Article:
Uniform Resource Identifiers (URIs) :
· Web addresses are typically expressed using
· URI's consist of a very restricted set of characters. English alphabet[Lower/Upper], digits [0-9], and ASCII symbols including commas and hyphens.
But what for a character set other than a Latin alphabet—say, Japanese or Hebrew.
International Resource Identifiers (or IRIs)
· Support non-ASCII characters—or more precisely Unicode/ISO 10646 characters.
· This means a domain name can contain Unicode characters, which means you can end up with a URL that looks like this: http://微軟香港.com.
.Net Framework 3.5 [Orcas] –
· Orcas has extended the existing System.Uri class to provide IRI support based on RFC 3987 (see faqs.org/rfcs/rfc3987.html).
· But still the current users will not see any change from the .NET Framework 2.0 behavior unless they specifically opt for IRI capabilities to be enabled.
· The reason for this is to ensure application compatibility between the 3.5 release and prior versions.
To opt in, you need to make two changes.
1. First, add the following element to the machine.config file:
2. Then specify whether Internationalized Domain Name (IDN) parsing should be applied to the domain name and whether IRI parsing rules should be applied. This can be done in the machine-wide machine.config or in an individual application's app.config. For example:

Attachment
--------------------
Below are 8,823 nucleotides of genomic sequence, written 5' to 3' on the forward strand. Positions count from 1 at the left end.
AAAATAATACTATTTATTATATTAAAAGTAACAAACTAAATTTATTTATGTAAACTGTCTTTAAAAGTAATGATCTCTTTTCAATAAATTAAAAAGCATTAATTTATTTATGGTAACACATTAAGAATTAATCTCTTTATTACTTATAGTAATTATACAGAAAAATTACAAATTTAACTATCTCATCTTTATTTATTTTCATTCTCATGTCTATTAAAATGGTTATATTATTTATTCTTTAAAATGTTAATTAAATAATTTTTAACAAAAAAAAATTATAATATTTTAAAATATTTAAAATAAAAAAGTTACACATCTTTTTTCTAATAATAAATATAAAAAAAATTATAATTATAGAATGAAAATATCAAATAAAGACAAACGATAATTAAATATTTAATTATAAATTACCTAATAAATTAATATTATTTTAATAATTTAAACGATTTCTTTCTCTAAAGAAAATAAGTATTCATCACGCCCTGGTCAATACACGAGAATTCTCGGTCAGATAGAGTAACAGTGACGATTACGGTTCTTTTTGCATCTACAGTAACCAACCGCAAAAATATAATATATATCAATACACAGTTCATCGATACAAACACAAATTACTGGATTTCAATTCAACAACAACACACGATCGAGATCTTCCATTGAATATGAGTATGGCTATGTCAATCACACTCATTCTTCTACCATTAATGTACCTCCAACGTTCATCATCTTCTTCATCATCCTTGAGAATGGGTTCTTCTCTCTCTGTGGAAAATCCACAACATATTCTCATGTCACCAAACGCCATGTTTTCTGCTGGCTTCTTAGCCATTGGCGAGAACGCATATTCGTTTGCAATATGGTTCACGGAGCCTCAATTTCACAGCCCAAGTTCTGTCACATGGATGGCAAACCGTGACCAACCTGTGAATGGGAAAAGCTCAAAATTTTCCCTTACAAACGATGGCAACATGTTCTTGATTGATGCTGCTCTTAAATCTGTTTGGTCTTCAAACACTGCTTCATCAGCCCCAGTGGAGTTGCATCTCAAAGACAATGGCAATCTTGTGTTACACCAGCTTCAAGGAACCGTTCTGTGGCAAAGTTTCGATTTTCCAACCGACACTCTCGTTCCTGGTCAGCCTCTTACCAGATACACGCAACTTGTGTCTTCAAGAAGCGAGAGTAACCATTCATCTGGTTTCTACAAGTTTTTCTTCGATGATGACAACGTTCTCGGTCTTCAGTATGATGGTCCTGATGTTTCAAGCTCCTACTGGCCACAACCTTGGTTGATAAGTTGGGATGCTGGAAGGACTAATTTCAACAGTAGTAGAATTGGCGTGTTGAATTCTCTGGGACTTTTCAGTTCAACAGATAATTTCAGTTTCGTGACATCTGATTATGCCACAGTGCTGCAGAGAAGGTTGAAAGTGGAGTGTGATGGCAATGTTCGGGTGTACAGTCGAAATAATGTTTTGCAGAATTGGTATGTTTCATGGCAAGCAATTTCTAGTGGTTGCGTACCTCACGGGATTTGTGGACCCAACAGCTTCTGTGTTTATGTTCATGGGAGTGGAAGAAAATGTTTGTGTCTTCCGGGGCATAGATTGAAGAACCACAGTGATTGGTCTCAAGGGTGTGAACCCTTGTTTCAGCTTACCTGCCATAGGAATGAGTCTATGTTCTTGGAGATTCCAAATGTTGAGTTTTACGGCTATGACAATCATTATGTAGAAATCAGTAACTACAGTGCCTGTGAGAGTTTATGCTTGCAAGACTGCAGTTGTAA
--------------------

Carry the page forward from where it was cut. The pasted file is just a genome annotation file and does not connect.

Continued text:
· Enabling IDN will convert all Unicode labels in a domain name to their Punicode equivalents.
· Punicode names contain only ASCII characters and always start with the prefix "xn--". This is because most DNS servers currently deployed on the Internet only support ASCII characters. Enabling IDN only affects the value of the Uri.DnsSafeHost property.
· For 微軟香港.com, it will contain xn--g5tu63aivy37i.com, while Uri.Host will contain the Unicode characters.
There are three possible values for IDN you can use in the idn element's enabled attribute depending on the DNS servers you're using:
· "All" will use IDN names (Punicode) for all domains.
· "AllExceptIntranet" will use IDN names for all external domains and Unicode names for all internal domains. This case only applies when the intranet DNS servers support Unicode names.
· "None", which is the default, is consistent with the .NET Framework 2.0 behavior.
To learn more about the uniform resource identifiers and the Uri class, see the online documentation at msdn2.microsoft.com/system.uri.
Thanks & Regards,
Arun Manglick || Tech Lead